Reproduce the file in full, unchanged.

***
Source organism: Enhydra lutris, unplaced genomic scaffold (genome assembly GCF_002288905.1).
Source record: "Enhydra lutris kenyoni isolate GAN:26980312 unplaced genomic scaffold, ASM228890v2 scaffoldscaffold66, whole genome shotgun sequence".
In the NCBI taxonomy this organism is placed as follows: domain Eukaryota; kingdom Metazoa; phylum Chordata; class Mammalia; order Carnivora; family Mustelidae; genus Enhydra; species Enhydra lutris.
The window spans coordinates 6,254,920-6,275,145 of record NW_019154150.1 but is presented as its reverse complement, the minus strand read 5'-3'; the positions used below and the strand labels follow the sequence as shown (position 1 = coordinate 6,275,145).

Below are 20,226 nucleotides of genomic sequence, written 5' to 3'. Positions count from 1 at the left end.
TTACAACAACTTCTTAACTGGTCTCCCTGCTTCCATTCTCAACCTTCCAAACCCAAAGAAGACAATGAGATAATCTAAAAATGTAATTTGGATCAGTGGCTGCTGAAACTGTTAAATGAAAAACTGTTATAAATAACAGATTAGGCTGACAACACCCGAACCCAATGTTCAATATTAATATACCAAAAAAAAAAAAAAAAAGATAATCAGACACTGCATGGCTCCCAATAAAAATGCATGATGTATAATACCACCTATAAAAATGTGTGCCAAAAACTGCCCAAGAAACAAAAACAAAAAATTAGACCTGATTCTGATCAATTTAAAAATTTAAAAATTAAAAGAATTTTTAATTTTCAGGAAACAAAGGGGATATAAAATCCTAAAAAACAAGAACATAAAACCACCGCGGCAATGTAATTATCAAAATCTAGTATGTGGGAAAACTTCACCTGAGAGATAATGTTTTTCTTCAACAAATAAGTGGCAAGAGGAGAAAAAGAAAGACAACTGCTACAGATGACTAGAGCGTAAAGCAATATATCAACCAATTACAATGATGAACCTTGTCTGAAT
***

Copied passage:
Source organism: Enhydra lutris, unplaced genomic scaffold (genome assembly GCF_002288905.1).
Source record: "Enhydra lutris kenyoni isolate GAN:26980312 unplaced genomic scaffold, ASM228890v2 scaffoldscaffold66, whole genome shotgun sequence".
In the NCBI taxonomy this organism is placed as follows: domain Eukaryota; kingdom Metazoa; phylum Chordata; class Mammalia; order Carnivora; family Mustelidae; genus Enhydra; species Enhydra lutris.
The window spans coordinates 6,254,920-6,275,145 of record NW_019154150.1 but is presented as its reverse complement, the minus strand read 5'-3'; the positions used below and the strand labels follow the sequence as shown (position 1 = coordinate 6,275,145).

Below are 20,226 nucleotides of genomic sequence, written 5' to 3'. Positions count from 1 at the left end.
TTACAACAACTTCTTAACTGGTCTCCCTGCTTCCATTCTCAACCTTCCAAACCCAAAGAAGACAATGAGATAATCTAAAAATGTAATTTGGATCAGTGGCTGCTGAAACTGTTAAATGAAAAACTGTTATAAATAACAGATTAGGCTGACAACACCCGAACCCAATGTTCAATATTAATATACCAAAAAAAAAAAAAAAAAGATAATCAGACACTGCATGGCTCCCAATAAAAATGCATGATGTATAATACCACCTATAAAAATGTGTGCCAAAAACTGCCCAAGAAACAAAAACAAAAAATTAGACCTGATTCTGATCAATTTAAAAATTTAAAAATTAAAAGAATTTTTAATTTTCAGGAAACAAAGGGGATATAAAATCCTAAAAAACAAGAACATAAAACCACCGCGGCAATGTAATTATCAAAATCTAGTATGTGGGAAAACTTCACCTGAGAGATAATGTTTTTCTTCAACAAATAAGTGGCAAGAGGAGAAAAAGAAAGACAACTGCTACAGATGACTAGAGCGTAAAGCAATATATCAACCAATTACAATGATGAACCTTGTCTGAAT